“Where can all the evidence of dangerous liaisons be stashed? Well, in the pocket of course, and what a fabulous pocket it is. The monolith business meaning table can elegantly unhook and open up like a true pulp-fiction novel, letting out a fan construction of pleated textile. This is where you can keep all your bits and bobs and paperwork of exceptional importance like bills and, well, dirty words hidden under the harmlessly-looking surface.”
“The prêt-à-porter got all emotional about conventional and convenient storage methods, causing constant clashes and other messy encounters among them. After all, they were not made to be thrown into darkness. For people that merely yawn in the presence of a walk-in closet, a wardrobe cabinet on brass wheels–with a paper fan that plays the role of the drawers–provides an interesting piece of fashion advice. Its capacity shrinks and expands with the number of little black dresses or trench coats inside, but it is always stylishly belted with a plush silk band.”
About Nika Zupanc
Nika Zupanc graduated with honors from the Academy of Fine Arts and Design in Ljubljana in 2000.
Her bachelor’s thesis received the prestigious university Prešeren Award for students for the highest achievement in industrial design in 2001.
After graduating, she started working as an independent designer and today she is a regular member of various product-design projects throughout Europe.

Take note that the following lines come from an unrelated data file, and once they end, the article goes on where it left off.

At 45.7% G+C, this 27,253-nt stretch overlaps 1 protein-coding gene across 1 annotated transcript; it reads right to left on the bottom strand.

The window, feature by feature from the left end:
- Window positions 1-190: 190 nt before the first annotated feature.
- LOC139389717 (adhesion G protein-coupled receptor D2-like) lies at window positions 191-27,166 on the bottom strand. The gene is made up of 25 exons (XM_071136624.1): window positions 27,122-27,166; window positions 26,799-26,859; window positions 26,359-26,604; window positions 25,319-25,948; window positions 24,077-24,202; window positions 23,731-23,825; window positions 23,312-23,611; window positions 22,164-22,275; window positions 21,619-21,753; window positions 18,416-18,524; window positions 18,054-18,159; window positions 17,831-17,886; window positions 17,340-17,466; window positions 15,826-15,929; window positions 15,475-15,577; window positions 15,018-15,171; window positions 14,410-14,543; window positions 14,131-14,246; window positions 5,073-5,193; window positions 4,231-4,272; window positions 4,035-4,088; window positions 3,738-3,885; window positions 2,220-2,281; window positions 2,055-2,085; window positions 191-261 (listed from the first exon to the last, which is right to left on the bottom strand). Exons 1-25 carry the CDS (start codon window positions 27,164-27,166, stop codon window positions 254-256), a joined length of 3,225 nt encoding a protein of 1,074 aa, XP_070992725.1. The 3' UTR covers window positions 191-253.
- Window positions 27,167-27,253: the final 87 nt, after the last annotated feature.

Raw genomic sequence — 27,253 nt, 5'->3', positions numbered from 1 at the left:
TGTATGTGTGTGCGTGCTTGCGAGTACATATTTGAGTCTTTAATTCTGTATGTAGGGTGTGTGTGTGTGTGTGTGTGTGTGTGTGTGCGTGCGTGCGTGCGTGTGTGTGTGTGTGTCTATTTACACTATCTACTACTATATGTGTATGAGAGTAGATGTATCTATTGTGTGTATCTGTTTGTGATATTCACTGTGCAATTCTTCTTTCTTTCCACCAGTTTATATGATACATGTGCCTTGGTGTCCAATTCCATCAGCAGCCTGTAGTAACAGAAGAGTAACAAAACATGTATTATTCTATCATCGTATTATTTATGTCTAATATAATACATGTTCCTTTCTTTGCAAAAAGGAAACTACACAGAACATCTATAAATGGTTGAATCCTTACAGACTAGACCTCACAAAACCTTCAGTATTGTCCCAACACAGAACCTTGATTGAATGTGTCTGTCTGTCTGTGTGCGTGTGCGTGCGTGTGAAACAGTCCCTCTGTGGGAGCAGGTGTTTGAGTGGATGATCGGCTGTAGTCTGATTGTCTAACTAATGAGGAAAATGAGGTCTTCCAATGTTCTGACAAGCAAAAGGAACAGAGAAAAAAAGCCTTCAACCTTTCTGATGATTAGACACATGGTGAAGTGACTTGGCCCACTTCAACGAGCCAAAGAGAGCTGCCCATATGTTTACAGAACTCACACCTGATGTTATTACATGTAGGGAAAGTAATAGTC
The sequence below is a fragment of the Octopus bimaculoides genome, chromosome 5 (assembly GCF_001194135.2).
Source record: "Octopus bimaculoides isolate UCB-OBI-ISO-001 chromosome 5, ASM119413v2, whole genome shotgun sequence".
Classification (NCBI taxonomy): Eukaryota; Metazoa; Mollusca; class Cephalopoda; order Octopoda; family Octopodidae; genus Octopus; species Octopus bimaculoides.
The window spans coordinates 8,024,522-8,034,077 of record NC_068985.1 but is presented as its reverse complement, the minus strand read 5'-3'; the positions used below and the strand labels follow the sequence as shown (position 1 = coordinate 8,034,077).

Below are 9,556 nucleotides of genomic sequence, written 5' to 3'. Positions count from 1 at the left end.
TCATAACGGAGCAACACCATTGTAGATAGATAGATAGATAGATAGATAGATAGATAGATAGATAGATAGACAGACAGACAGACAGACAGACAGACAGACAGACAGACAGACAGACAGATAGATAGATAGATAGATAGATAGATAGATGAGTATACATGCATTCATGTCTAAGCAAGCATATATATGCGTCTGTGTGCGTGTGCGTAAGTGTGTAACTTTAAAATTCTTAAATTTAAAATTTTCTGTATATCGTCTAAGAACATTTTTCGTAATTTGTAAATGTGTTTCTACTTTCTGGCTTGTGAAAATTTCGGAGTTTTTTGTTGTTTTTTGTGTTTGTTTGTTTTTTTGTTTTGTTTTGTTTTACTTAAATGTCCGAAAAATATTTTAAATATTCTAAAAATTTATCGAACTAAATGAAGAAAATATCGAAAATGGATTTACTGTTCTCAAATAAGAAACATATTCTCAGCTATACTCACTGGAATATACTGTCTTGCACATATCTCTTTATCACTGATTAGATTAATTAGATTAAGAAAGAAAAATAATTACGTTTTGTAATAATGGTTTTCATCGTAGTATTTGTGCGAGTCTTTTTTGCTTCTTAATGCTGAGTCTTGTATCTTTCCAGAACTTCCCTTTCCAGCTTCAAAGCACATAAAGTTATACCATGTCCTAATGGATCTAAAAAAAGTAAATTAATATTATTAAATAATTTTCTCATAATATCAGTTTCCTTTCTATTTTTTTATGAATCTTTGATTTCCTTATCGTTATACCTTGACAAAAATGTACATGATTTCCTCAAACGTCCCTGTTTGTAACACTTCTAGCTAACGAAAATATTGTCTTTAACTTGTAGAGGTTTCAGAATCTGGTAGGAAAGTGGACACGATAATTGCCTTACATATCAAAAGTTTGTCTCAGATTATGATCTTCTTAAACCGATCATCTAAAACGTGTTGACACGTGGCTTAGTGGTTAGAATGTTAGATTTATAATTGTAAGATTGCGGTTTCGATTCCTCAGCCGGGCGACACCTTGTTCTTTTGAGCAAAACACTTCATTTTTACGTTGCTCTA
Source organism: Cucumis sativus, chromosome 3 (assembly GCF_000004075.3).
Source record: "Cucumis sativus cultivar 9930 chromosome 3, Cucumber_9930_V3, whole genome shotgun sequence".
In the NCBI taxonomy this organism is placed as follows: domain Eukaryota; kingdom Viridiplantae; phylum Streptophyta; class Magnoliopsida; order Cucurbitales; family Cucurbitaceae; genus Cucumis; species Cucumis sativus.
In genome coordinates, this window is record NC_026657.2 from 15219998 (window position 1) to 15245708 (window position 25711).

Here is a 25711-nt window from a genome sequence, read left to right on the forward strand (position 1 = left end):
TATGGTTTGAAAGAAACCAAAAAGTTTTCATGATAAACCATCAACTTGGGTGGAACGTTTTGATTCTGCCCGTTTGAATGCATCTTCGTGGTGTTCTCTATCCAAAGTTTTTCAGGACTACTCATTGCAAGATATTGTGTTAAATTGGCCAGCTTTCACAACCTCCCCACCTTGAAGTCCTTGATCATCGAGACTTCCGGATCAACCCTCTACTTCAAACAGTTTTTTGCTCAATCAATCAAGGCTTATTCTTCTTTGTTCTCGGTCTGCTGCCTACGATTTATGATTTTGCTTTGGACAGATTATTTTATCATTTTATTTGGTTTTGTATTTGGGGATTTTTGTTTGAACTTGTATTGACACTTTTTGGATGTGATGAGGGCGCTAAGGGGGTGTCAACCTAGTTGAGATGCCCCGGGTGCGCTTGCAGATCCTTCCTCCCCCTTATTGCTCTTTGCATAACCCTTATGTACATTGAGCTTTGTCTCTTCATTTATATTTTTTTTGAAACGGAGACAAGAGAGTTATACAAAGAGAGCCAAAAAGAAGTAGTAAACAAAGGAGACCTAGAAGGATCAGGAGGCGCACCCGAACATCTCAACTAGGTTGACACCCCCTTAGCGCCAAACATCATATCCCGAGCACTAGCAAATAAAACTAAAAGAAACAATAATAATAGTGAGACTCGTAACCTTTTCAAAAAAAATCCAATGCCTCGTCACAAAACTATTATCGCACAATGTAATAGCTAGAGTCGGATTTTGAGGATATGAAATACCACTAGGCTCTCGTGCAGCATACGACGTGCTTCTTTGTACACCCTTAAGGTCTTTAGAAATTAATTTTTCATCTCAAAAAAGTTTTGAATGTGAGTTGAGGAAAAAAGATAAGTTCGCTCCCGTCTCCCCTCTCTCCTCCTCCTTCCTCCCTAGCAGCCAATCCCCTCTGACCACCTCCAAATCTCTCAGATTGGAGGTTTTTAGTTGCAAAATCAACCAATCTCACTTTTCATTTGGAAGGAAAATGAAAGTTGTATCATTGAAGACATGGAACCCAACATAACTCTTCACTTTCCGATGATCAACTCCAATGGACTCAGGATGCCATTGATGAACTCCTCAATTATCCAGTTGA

In 2004 the British Council selected her as a talented young professional in the Rising Stars of New Europe project, and the next year she was selected as a national finalist in product design for the IYDEY (International Young Designer of the Year) award, organized by the British Council and 100% Design.
Between 2005 and 2007 she showed off her range of works everywhere, from 100% Design and Designers block in London, the Young Talent Show in Hong Kong, the Review Gallery at the Center for Architecture and Design, and the Lighthouse in Glasgow to Milan Satellite and gallery shows.
In April 2008, the MOOOI furniture company presented a family of her Lolita lamps at the Salone Del Mobile in Milan.
In June 2008, her Maid chair was exhibited as part of the exhibition Backstage: A Sideview on the MOROSO Design Collection at Gallery 113, curated by Patrizia Moroso. In April 2009, Zupanc presented a range of objects from her own collection at Superstudio Piu; her exhibition was titled I Will Buy Flowers Myself. The exhibition was seen as one of the biggest hits of Milan Design Week. In addition, MOROSO introduced her Tailored chair at Fiera Milano.
In April 2010, she presented a new exhibition of her work at the Temporary Museum of New Design at Superstudio Piu. 5 O’Clock table and 5 o’clock chair, designed by Zupanc, were introduced as a part of the new MOOOI collection.
In the international press, her work has been described as everything from “punk elegance” (Elle USA) and “Techno chic” (BusinessWeek), to “larger than life” (Clear magazine) and Zupanc as “the real star” (The Wall Street Journal).